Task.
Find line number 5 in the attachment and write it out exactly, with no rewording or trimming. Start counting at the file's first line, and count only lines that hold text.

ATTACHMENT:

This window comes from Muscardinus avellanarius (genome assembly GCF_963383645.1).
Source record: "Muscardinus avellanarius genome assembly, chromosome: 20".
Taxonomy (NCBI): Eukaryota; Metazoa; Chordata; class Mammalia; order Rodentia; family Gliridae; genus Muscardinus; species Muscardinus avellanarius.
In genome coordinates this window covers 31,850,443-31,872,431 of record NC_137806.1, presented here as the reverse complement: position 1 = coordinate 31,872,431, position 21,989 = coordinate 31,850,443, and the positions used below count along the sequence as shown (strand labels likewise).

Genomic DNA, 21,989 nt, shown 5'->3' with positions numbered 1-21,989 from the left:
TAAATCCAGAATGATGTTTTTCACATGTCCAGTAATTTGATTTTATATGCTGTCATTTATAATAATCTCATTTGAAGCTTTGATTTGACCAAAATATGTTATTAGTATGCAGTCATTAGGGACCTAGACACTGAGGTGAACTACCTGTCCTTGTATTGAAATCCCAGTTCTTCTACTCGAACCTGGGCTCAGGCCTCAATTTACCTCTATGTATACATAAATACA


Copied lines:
Genomic DNA, 21,989 nt, shown 5'->3' with positions numbered 1-21,989 from the left: